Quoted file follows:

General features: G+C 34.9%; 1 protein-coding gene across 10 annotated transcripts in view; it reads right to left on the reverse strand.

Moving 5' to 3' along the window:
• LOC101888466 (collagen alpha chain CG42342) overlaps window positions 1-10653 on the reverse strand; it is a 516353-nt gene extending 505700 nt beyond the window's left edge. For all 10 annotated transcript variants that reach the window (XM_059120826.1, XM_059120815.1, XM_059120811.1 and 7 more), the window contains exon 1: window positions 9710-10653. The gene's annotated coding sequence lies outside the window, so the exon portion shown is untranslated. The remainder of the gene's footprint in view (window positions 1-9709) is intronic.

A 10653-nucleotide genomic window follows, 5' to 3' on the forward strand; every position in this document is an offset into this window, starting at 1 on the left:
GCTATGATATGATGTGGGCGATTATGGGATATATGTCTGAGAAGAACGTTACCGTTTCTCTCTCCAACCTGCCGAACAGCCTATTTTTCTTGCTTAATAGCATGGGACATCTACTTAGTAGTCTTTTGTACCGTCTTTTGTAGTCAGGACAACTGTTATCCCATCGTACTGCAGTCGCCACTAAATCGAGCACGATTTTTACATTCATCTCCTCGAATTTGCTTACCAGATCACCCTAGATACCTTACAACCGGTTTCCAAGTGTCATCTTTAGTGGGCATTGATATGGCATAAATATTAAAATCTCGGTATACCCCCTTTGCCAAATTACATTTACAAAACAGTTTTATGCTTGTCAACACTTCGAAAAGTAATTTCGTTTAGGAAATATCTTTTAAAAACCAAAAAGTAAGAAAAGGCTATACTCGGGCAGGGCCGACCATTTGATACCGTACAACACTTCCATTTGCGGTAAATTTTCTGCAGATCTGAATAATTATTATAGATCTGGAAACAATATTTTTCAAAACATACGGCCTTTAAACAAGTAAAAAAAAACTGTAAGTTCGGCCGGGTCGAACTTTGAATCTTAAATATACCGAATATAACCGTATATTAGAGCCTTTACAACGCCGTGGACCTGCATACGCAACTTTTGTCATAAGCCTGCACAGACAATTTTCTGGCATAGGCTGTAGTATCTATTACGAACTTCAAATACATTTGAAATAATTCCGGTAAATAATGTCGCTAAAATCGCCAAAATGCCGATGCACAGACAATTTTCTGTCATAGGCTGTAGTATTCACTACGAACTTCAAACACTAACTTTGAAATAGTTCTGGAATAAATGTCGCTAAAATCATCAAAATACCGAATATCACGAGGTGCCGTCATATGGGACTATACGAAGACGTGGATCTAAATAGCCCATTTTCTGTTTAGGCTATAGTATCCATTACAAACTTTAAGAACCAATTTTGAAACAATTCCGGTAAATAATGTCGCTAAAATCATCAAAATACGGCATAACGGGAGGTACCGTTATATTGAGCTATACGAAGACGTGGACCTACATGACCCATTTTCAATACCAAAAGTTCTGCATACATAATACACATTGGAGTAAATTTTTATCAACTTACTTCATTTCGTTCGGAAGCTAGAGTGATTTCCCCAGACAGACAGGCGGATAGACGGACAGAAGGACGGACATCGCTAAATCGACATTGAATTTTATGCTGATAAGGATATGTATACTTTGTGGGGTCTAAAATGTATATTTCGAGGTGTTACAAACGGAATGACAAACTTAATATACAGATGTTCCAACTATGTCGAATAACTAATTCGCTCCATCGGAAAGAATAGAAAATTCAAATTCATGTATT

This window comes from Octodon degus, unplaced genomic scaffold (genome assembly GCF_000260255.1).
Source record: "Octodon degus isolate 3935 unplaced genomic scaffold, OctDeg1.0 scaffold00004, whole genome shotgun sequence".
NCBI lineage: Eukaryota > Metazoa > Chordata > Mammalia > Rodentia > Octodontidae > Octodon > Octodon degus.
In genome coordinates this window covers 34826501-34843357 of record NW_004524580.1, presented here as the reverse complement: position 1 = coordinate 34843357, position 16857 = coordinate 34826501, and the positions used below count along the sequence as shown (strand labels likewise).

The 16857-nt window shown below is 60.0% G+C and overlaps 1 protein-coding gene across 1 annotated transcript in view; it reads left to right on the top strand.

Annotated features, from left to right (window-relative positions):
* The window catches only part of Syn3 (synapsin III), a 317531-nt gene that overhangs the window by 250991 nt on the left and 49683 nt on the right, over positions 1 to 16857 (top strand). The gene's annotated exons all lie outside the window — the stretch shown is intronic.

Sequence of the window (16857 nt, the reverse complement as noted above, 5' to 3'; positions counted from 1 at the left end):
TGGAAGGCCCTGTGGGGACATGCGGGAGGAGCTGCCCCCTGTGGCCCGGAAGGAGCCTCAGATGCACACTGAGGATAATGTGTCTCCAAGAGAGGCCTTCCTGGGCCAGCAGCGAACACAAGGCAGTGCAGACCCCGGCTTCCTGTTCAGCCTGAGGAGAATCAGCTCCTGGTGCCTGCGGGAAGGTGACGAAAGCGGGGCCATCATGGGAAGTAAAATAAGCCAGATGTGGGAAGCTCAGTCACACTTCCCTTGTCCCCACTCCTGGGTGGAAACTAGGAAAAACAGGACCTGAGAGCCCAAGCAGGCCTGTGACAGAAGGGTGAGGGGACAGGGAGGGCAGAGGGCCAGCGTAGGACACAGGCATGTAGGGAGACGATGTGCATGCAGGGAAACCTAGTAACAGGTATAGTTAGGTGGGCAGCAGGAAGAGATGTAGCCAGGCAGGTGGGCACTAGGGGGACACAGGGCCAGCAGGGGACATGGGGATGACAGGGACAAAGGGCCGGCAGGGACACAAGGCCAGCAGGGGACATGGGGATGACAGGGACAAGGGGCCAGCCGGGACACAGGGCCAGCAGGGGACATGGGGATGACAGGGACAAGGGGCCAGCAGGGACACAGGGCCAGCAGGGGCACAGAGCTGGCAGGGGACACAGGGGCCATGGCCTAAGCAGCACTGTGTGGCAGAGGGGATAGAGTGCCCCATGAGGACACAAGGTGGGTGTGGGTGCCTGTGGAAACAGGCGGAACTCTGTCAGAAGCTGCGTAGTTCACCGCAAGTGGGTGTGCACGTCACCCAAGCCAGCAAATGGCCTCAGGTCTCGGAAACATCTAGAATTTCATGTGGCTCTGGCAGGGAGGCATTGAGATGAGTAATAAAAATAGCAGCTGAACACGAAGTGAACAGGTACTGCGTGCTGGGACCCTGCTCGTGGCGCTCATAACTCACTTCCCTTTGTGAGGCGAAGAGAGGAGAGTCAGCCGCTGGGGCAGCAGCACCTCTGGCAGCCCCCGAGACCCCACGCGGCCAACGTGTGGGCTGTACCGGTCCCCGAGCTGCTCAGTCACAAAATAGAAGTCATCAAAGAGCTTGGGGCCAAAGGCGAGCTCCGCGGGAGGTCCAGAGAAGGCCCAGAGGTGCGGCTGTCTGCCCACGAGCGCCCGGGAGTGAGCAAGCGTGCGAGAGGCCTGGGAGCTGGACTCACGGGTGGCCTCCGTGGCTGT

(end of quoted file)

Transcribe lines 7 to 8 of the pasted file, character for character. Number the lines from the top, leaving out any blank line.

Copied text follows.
Source record: "Octodon degus isolate 3935 unplaced genomic scaffold, OctDeg1.0 scaffold00004, whole genome shotgun sequence".
NCBI lineage: Eukaryota > Metazoa > Chordata > Mammalia > Rodentia > Octodontidae > Octodon > Octodon degus.